Monday, June 22, 2015

Rural areas ill-prepared to fight rising hepatitis C cases from increased use of intravenous drugs

Increased use of heroin and opioid painkillers in rural America is creating a hepatitis C epidemic that small towns—especially in Appalachia and the Midwest—are ill equipped to fight, Jeanne Whalen and Arian Campo-Flores report for The Wall Street Journal. Nationally, new hepatitis C cases rose 150 percent from 2010-13, and the largest increases were in rural areas, says the Centers for Disease Control and Prevention. In Central Appalachia, hepatitis C cases among young people rose 364 percent from 2006 and 2012, and two rural areas in Indiana—Austin and Fayette County—are facing a crisis brought on by shared needles.

While many areas have started a needle-exchange program to cut down on the number of shared needles, the costs of treating patients who have already contracted hepatitis C could be astronomical, Whalen and Campo-Flores write. "Left untreated, hepatitis C can lead to cirrhosis or cancer of the liver and ultimately to the need for a liver transplant. New drugs have high cure rates but can cost more than $80,000 per patient. Lifetime treatment of HIV can run as much as $400,000." (WSJ map)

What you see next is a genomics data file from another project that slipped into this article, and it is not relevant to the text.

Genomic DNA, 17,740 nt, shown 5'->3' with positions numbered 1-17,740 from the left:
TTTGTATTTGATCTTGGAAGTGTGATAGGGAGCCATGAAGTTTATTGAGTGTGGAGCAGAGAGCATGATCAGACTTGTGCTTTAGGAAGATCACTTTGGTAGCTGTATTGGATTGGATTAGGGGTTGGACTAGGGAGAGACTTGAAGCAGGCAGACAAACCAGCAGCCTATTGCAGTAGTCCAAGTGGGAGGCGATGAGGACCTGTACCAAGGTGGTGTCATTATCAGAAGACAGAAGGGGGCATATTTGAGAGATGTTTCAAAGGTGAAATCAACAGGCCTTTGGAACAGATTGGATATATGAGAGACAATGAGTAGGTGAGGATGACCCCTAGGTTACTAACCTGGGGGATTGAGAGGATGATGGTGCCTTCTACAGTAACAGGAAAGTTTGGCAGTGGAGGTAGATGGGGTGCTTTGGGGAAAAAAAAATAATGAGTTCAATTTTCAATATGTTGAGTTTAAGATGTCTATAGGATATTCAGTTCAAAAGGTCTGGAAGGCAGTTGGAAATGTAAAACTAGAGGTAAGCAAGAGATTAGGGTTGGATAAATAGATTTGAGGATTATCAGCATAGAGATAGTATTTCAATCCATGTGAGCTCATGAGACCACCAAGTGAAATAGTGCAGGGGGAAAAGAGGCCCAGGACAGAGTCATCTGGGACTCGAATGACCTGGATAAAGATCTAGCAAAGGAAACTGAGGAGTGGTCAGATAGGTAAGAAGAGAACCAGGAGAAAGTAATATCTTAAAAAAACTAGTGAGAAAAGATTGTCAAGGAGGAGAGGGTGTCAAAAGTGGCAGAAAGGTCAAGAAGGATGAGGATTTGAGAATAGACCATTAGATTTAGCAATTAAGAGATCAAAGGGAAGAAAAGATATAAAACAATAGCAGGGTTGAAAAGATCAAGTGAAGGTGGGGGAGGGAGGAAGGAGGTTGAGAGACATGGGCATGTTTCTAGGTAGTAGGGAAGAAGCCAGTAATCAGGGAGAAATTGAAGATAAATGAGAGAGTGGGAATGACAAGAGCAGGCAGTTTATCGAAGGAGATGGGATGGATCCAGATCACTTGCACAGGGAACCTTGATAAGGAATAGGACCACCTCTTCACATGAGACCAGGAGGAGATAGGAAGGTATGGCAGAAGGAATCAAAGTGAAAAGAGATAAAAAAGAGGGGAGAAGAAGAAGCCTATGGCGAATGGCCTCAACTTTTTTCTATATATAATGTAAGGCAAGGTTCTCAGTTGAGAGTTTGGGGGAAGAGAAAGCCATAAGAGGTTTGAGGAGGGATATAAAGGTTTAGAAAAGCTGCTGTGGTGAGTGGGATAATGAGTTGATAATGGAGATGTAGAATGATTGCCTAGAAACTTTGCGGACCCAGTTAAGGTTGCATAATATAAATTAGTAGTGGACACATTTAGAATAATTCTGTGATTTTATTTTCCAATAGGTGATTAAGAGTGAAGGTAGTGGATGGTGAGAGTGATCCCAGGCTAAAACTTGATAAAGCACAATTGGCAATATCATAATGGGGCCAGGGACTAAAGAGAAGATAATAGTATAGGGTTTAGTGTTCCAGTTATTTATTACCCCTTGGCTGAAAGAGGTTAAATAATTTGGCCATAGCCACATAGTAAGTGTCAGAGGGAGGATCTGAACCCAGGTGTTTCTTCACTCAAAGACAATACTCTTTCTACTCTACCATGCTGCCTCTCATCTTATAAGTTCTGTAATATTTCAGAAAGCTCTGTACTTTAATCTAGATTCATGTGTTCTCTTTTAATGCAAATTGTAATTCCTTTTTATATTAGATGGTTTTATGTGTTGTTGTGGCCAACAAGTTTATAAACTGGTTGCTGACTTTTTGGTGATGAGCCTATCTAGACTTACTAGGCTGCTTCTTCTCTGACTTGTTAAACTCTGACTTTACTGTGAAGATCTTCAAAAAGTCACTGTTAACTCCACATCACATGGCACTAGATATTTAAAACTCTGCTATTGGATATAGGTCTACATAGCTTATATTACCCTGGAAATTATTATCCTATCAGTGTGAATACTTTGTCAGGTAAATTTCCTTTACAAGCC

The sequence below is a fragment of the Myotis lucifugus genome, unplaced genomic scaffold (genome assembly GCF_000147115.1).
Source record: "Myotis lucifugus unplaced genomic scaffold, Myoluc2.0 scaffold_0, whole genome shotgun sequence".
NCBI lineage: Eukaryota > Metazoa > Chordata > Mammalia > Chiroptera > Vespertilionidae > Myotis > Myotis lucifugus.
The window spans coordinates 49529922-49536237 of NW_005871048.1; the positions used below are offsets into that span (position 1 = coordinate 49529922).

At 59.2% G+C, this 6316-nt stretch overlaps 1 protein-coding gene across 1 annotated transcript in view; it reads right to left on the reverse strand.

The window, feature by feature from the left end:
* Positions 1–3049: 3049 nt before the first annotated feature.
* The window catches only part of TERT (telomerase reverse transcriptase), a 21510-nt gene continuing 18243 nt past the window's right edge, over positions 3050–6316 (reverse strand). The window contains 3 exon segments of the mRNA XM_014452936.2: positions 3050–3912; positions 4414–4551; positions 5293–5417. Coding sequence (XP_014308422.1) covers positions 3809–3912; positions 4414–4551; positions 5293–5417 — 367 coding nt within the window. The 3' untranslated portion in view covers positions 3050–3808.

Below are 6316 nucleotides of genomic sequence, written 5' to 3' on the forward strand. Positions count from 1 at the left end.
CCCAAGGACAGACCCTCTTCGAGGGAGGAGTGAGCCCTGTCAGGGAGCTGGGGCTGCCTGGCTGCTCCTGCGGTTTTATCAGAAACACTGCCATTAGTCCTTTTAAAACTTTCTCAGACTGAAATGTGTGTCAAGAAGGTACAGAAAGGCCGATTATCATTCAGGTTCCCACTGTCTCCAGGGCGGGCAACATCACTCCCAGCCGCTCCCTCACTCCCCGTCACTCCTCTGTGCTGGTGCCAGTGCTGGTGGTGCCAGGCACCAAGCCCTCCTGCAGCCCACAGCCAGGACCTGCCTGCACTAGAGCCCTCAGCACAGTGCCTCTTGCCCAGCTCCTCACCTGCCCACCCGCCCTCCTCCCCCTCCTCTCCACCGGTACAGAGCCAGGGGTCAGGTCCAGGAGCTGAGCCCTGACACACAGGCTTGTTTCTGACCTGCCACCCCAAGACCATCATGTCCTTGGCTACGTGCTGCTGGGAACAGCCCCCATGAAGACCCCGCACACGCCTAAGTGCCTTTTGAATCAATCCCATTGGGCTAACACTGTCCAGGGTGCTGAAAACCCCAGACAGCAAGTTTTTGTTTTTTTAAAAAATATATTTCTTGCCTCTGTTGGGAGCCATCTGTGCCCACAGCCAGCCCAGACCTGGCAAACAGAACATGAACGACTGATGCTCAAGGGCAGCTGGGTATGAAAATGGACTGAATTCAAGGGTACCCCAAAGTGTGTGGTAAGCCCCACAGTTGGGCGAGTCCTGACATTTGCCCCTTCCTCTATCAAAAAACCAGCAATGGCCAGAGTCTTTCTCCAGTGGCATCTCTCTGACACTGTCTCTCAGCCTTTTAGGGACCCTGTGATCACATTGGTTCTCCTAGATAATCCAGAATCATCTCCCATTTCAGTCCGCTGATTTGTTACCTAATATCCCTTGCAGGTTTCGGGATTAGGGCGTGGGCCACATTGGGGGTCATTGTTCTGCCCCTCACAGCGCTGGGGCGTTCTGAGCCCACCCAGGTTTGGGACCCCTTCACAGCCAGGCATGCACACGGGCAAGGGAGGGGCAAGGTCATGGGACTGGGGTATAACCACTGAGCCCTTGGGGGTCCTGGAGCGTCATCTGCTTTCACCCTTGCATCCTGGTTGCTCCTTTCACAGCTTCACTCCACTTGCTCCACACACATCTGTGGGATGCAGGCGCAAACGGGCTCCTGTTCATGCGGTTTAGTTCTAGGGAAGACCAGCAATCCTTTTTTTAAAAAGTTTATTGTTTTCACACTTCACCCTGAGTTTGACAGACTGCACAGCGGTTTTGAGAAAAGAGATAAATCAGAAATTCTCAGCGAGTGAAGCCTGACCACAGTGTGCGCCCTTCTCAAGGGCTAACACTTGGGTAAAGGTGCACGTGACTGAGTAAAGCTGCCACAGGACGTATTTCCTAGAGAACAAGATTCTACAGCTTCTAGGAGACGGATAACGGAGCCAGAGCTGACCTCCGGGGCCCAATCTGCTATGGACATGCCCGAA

"The injection of prescription painkillers such as OxyContin and Opana climbed more rapidly in rural areas than in urban ones between 2008 and 2012, the most recent year for which data are available, according to the Substance Abuse and Mental Health Services Administration," Whalen and Campo-Flores write. "Addicts liquefy and inject the pills for a stronger high."

The pharmaceutical industry tried to make it harder to inject drugs, but addicts found a way around those measures by cooking "tamper-resistant Opana into a viscous solution, which requires larger-gauge needles to inject," Whalen and Campo-Flores write. "Public-health officials say that spreads even more blood—and disease."

One of the main problems in rural areas is that a "spread out population makes it harder for public-health officials to track and contain outbreaks and for those in need to reach health services," Whalen and Campo-Flores write.

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